Maritime Greenwich

I must be the luckiest of enthusiastic river waters on duty every moment of day and night – the outlook through our windows changes according to the state of the tide affecting the amount of shipping and other craft.

When we first came to live in Greenwich high on the Heath, we just heard the hoots and toots of passing vessels.  But the reality of living over the river wall is that we hear the break of waves forever changing with the state of tides – beyond one’s dreams of a young man who couldn’t keep away from tidal waters.

It’s some twenty years since we did a house swap from Diamond Terrace to Crane Street – from  the Greenwich home of John Masefield to an ancient river-side alley way which has grown into a pedestrian and cyclist escape from busy Trafalgar Road.  Now with the amazing growth of East Greenwich with its multitude of multi-storey apartment blocks, runners mix with the strollers and the kids going to school – we old folk having to dodge the plugged speeders who pass without a word!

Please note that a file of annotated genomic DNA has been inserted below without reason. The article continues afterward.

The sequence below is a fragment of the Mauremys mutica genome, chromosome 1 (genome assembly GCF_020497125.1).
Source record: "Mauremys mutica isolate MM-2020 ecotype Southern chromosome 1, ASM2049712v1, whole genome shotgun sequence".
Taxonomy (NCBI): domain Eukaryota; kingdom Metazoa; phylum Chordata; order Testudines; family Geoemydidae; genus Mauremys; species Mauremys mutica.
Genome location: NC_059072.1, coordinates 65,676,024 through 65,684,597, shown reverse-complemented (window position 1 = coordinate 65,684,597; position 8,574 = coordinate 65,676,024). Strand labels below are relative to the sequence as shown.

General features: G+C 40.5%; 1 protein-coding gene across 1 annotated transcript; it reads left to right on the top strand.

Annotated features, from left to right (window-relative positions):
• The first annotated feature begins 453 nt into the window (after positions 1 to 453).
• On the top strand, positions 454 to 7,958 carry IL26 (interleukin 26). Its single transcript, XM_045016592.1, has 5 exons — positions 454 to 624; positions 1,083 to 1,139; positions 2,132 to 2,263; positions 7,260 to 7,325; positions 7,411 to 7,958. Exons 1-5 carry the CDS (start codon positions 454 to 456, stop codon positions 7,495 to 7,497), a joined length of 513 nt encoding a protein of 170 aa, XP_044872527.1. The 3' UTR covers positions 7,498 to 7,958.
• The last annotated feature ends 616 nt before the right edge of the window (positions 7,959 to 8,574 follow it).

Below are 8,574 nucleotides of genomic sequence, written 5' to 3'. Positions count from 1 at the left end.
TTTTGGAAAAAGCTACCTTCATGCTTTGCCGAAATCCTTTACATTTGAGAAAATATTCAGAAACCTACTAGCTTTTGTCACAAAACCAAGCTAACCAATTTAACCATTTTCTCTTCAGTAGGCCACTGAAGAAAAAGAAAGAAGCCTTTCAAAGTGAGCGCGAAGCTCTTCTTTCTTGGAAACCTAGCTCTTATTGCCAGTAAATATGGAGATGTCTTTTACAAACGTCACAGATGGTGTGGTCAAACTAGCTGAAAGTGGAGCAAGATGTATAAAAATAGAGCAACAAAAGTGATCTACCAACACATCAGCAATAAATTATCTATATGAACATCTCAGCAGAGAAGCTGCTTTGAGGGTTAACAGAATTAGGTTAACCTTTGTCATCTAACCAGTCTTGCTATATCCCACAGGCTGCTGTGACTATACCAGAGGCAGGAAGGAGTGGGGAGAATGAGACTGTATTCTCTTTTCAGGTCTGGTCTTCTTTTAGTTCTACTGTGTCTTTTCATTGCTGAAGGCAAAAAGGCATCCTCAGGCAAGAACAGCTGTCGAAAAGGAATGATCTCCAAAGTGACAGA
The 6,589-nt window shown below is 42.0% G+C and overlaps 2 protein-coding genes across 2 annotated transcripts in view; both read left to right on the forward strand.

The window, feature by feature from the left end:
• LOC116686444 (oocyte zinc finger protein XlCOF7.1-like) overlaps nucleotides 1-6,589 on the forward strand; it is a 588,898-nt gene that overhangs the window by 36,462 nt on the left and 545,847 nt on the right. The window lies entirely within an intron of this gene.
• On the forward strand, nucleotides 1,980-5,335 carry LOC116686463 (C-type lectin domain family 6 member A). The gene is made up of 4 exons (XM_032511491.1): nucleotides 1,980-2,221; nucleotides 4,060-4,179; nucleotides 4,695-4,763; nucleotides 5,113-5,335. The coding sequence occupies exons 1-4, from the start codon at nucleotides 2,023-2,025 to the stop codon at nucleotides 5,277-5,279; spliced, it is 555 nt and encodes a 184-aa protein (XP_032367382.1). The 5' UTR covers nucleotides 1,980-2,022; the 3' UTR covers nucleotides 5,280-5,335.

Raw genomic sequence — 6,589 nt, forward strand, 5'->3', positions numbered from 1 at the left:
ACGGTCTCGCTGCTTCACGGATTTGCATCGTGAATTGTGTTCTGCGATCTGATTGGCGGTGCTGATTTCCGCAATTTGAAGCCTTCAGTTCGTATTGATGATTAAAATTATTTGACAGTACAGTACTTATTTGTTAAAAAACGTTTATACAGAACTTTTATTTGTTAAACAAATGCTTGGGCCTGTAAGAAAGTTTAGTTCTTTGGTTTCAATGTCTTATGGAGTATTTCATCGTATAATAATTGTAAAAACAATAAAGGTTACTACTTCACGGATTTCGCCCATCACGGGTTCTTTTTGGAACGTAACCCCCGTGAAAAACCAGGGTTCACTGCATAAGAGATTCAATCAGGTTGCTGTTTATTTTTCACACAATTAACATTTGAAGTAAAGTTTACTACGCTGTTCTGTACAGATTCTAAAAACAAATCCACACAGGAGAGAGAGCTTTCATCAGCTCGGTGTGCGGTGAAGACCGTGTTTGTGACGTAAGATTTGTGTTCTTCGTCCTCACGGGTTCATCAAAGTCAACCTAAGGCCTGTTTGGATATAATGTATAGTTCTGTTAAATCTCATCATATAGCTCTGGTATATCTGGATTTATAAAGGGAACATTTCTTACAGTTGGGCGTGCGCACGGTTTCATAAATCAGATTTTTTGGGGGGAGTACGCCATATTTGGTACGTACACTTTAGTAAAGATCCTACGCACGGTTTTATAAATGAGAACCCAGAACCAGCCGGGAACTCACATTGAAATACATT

Our two neighbouring taverns have increased in popularity since the lock down.  Many more young fathers taking over from the working mums – so it’s pretty lively with those who rely on a quick half or two!  Now the evenings are drawing in, the lights twinkle even more as offices empty.  Do come down and see the remarkable changes in the riverside scene, be drawn to the hanging baskets of wonderful flowers adorning the Trafalgar which Frank Dowling has installed, as well as maritime decoration including a formidable parade of Royal Navy emblems which ships were entitled to display.  Venture inside to see his amazing collection of maritime paintings and artifacts, surely the most elaborate on any shoreline!  Visitors can dine or wine at grand riverside tables both within and on the quayside adjacent to the Old Royal Naval College – now the campus of Greenwich University.  What an ideal venue to impress our failing empire!!  Let’s hope that the lights of commerce continue to sparkle as tugs and lighters serve the riverside engineers building new tunnels and the remarkable new sewers which become even more essential to our financial investments along Father Thames.

About RiverWatch returns

Peter Kent shares his Thames riverside studio viewpoint

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